features of the book. It is an acting
Play for Mr. Bellew and Mrs.
Potter, depicting mental suffering
for a crime — the murder by
drownin* of Camille, Mine. Raquin's son
and Theresa's first bnsband, which is left
to the imagination of the audience. The
relief is an old party of domino player.*,
a sort of Eaquin cabinet council, that as
sembles every Thursday evening in the
madame's sitting-room to play their favor
ite gam**. Tne penalty for the murder is
borne by Laurent and Therese through
two act?, till wearied by their
suffering, they poison themselves In the
presence of Camille's mother, who has be
come inert on account of paralysis. There
was a Bund deal of intensity in the acting
of both Mrs. Potter as Therese and Kyrle
Bellew as Laurent. There is nothing ob
jectionable in the play, whatever may be
found in the book*, and a good deal of the
outcry about it has no doubt been made
for advertising purposes.
Elward Karrigan's third week at the
California opened with his three-act play,
long a favorite with the public, called
"The Leather Patch." The piece repre
sents Mr. llarrigau in the serio-comic role
of a New York undertaker, and he makes
the character a most aaiining one.
The plot turns on a will sewed
up in a leather jiatoh on a pair
fifold breeches, and is intensely funny, in
asmuch as the search for the iteUM-r integu
ments is pursued under all circumstances,
and no matter now many difficulties
"urround the pursuer. There are a
lot of good songs in the piece-
"Denny Grady's Hack." "It Showered
Again," "Down the Bay on Christmas
Nigtit." "Old Clo\ O'd Cloy "Baxter
Avenue" and "Put On Your Bridal Veil."
The triple marriage scr-ne in the sitting
room of Judge Doebler's house is one of
tne best in the piec. The next play in
order will be "Cordelia's Aspirations,"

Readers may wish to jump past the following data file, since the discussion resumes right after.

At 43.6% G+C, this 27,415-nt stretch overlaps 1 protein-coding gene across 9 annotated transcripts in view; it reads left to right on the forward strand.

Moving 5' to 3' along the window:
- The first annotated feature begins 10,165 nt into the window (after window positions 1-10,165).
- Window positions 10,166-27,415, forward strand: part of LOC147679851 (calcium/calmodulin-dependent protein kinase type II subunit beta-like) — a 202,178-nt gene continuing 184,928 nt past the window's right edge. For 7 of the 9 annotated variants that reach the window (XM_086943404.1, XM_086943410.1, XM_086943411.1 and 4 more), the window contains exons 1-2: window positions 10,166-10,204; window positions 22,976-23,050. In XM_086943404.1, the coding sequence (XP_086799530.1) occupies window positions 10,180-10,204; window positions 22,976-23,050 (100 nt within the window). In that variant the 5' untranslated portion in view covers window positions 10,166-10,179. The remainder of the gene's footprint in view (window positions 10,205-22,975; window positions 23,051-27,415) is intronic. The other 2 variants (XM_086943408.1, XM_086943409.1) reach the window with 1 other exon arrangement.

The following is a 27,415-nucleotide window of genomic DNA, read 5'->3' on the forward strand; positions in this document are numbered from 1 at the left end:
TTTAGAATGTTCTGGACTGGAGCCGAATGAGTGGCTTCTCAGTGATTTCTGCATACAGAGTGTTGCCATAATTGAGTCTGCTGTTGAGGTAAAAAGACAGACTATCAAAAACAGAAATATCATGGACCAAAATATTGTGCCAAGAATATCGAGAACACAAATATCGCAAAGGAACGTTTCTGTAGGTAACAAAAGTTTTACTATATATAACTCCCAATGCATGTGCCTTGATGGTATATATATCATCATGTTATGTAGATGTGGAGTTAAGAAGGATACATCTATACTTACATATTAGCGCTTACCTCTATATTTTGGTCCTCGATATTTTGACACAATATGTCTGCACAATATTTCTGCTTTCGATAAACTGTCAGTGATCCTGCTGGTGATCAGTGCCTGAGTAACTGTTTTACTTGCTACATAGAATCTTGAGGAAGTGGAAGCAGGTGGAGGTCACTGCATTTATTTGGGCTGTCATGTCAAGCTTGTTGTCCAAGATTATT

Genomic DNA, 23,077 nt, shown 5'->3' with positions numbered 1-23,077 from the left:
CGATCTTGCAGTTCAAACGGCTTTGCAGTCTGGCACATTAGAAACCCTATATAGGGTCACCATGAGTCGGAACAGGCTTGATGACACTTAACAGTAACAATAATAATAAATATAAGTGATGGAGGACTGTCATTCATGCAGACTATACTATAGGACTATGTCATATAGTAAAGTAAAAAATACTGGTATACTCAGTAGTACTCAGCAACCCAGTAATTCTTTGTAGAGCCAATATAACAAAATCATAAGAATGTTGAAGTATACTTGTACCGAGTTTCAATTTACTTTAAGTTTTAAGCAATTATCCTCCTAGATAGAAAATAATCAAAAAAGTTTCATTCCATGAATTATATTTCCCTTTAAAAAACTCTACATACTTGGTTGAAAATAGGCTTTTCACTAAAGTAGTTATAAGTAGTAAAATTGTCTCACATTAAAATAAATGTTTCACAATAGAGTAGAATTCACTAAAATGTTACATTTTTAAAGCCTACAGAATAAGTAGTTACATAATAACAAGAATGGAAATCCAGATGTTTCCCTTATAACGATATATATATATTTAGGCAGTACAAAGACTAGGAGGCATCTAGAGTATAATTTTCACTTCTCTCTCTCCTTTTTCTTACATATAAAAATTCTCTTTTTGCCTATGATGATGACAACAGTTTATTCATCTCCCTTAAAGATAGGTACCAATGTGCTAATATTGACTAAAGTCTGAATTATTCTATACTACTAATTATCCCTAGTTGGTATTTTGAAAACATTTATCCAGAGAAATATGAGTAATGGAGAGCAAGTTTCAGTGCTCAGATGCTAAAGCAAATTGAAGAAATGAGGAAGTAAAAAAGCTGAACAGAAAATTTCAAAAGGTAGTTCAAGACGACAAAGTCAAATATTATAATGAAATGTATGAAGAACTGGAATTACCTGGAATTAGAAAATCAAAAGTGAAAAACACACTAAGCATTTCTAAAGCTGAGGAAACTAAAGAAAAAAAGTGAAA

one of Harngan's greatest New York suc
Dan McCarthy's "Thn Pride of Mayo"
filled Morosco's Grand Opera-house last
evening. The attendance at this large and
lianiJsome theater comes ud each evening
like a solid phalanx, notwithstanding oir
side or inside troubles, the strikes or
martial law. The play was very well
cast, the principal characters being in
the bands of Wrignt, Huntington,
•Tames M. Brophy, Carl Smith, George M.
Hermann, Charles \V. Swain, Lucille La
Verne, Sara Stevens, L«n Kioley and
Dan McCarthy, who, as Dick Fitzgerald,
distinguished himself. The piece is in
four acts, and ttia scenery in each is a
succession of pictures. There are two or
three very neat songs, "The Irish Gintle
man," in particular, finding great favor
with the audience.
"Dick Turpin" was produced at the
Tivoli last evening to a full house. The
opera is rather serious in spots, but has a
good many bright things scattered through
it from the beginning to the end. It w;i«
produced under the supervision of the
authors, Messrs. Donnelly and Briggg. It
will probably play brighter to-night.
The Orpheum Music ball is, under the
circumstances, giving a very fine enter
tainment to its patrons.
The People's Palace Music Hall has
many new people on its programme, and
is increasing in favor with the public.
The Wigwam's people having all arrived
from the East, notwithstanding the tie-up,
a good house and a good performance was
the result, The evening's entertainment
commenced with "Senator Dooley's
I'cnic," with Nellie Maguire as
Mrs. Dooley, who introduced several
<>ongs. such a« "The Flat Upstairs,"
•After the Ball," "The New York Touch "
"Jimmy." "The Daughter of the Regi
ment,' btr. This wa* followed by Major
James B. Doylf, the Alblni', Miss Mamie
("onway, Georga Melvill", Will H. Bray
Madame Cappola and ■ hint at others.
The Verdis' I J artv.
The Verdis will K ive their -eventh monthly
party at Saratoga Hill on Tuesday eveniue
July 17, ana not this evening &* previously an
THE 31ORNING CALL, SAN FRANCISCO, TUESDAY, JULY 10, 1894.
I Talk About Excluding the
■ BUT THEY DID NOT DO IT. |
The Committee of Seven Goes to
! ROW'S IN DISTRICTS CONSIDERED
[ Republicans Postpone Their Mass-
Meeting—The Populists Are
Beginning to Move.
The committee of seven appointed at the
' last meeting of the Democratic committee
I to supervise the work of purging the dis
j trict rolls, etc., met at the Baldwin last
I night to receive reports from the canvass
■ ing committees of tbe various districts.